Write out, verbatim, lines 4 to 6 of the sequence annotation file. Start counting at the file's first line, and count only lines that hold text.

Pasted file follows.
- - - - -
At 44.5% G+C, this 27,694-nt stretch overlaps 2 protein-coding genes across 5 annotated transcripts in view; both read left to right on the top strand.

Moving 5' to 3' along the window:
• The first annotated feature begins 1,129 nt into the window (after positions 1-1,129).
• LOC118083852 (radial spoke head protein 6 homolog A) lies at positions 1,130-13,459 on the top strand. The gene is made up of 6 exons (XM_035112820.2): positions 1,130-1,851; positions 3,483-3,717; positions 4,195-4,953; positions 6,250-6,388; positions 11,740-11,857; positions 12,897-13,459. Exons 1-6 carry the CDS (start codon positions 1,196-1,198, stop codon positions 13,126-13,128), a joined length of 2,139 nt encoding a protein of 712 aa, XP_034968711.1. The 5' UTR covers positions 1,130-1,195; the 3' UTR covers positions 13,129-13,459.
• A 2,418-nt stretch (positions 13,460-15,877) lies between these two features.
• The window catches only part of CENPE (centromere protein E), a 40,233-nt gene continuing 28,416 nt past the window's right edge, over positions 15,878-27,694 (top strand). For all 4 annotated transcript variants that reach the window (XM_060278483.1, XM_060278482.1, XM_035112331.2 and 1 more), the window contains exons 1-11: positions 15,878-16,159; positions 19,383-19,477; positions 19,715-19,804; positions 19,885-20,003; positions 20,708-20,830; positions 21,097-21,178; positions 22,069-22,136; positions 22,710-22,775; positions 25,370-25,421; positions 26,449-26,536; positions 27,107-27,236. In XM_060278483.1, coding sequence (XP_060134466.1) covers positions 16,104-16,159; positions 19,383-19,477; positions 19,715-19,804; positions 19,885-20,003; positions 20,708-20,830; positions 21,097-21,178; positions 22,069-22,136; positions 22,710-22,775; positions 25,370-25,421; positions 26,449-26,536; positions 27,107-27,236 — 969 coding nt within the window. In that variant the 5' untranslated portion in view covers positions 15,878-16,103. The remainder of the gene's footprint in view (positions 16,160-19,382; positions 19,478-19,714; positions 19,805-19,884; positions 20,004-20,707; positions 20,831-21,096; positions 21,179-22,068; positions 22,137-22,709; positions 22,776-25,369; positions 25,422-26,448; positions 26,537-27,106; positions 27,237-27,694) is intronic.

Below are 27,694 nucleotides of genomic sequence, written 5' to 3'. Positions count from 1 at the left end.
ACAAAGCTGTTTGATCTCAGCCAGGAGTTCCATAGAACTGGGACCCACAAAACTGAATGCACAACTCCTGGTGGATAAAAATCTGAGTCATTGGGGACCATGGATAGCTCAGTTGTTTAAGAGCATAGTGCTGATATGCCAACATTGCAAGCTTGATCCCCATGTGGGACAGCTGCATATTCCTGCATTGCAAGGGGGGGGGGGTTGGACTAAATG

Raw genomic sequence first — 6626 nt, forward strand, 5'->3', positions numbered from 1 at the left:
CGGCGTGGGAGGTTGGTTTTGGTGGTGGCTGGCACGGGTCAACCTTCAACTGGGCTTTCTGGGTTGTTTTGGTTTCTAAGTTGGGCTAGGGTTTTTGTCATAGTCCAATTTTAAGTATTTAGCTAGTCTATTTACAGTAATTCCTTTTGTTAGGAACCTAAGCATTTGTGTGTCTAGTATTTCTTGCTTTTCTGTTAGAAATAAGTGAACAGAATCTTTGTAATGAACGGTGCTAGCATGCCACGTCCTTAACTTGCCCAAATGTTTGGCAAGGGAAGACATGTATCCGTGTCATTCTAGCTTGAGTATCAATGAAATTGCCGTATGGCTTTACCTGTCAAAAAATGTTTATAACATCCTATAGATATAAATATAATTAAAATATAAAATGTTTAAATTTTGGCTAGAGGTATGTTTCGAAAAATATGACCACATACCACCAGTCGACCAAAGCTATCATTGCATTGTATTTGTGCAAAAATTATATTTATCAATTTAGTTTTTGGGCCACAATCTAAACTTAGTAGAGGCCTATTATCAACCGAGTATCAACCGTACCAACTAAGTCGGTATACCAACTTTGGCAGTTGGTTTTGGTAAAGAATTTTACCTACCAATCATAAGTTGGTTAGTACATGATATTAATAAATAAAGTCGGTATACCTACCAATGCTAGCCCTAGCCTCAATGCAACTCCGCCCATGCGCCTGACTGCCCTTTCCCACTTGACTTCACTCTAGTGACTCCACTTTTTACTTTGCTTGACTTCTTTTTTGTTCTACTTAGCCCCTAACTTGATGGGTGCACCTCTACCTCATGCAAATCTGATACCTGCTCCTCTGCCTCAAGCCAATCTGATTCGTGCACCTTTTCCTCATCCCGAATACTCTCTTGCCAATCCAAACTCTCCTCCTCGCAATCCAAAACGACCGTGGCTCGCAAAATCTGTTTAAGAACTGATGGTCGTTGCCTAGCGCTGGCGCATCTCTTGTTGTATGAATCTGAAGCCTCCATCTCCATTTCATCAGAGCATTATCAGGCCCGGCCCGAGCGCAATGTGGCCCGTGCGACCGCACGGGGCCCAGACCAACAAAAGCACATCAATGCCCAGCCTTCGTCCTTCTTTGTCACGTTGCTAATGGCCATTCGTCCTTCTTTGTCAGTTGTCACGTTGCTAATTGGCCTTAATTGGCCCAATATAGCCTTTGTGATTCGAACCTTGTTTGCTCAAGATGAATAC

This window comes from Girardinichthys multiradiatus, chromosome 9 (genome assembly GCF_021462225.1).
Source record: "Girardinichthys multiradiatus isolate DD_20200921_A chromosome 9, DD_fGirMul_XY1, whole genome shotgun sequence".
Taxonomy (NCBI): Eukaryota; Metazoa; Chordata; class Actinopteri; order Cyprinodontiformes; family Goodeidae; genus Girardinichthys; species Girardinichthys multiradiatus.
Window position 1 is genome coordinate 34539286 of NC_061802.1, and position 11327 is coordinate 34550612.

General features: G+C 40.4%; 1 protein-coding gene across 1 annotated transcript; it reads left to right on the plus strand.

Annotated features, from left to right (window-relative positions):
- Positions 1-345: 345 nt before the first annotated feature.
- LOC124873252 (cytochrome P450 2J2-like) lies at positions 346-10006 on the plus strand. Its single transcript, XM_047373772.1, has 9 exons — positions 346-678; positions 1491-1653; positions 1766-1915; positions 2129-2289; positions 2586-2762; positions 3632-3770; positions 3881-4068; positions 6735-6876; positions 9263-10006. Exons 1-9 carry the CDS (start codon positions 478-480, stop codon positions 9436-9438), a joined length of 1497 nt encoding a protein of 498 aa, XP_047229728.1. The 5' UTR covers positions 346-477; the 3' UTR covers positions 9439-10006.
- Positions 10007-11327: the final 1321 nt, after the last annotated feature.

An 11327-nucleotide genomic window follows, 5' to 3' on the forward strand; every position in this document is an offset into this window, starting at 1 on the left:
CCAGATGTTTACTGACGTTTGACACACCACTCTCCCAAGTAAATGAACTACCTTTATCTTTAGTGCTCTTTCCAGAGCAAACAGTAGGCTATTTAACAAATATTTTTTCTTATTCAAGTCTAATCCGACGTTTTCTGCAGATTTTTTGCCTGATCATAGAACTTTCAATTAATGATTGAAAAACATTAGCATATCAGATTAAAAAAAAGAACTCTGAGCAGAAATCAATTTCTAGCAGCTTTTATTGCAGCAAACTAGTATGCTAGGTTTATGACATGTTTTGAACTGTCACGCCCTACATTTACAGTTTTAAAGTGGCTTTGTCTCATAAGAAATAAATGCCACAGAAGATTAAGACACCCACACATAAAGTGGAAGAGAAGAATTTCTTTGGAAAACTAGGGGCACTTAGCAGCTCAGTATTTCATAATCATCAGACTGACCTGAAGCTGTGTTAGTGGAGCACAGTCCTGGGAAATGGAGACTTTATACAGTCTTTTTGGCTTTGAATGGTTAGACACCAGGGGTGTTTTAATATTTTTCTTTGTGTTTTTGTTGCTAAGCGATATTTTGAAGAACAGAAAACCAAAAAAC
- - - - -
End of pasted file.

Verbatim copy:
• LOC118083852 (radial spoke head protein 6 homolog A) lies at positions 1,130-13,459 on the top strand. The gene is made up of 6 exons (XM_035112820.2): positions 1,130-1,851; positions 3,483-3,717; positions 4,195-4,953; positions 6,250-6,388; positions 11,740-11,857; positions 12,897-13,459. Exons 1-6 carry the CDS (start codon positions 1,196-1,198, stop codon positions 13,126-13,128), a joined length of 2,139 nt encoding a protein of 712 aa, XP_034968711.1. The 5' UTR covers positions 1,130-1,195; the 3' UTR covers positions 13,129-13,459.
• A 2,418-nt stretch (positions 13,460-15,877) lies between these two features.
• The window catches only part of CENPE (centromere protein E), a 40,233-nt gene continuing 28,416 nt past the window's right edge, over positions 15,878-27,694 (top strand). For all 4 annotated transcript variants that reach the window (XM_060278483.1, XM_060278482.1, XM_035112331.2 and 1 more), the window contains exons 1-11: positions 15,878-16,159; positions 19,383-19,477; positions 19,715-19,804; positions 19,885-20,003; positions 20,708-20,830; positions 21,097-21,178; positions 22,069-22,136; positions 22,710-22,775; positions 25,370-25,421; positions 26,449-26,536; positions 27,107-27,236. In XM_060278483.1, coding sequence (XP_060134466.1) covers positions 16,104-16,159; positions 19,383-19,477; positions 19,715-19,804; positions 19,885-20,003; positions 20,708-20,830; positions 21,097-21,178; positions 22,069-22,136; positions 22,710-22,775; positions 25,370-25,421; positions 26,449-26,536; positions 27,107-27,236 — 969 coding nt within the window. In that variant the 5' untranslated portion in view covers positions 15,878-16,103. The remainder of the gene's footprint in view (positions 16,160-19,382; positions 19,478-19,714; positions 19,805-19,884; positions 20,004-20,707; positions 20,831-21,096; positions 21,179-22,068; positions 22,137-22,709; positions 22,776-25,369; positions 25,422-26,448; positions 26,537-27,106; positions 27,237-27,694) is intronic.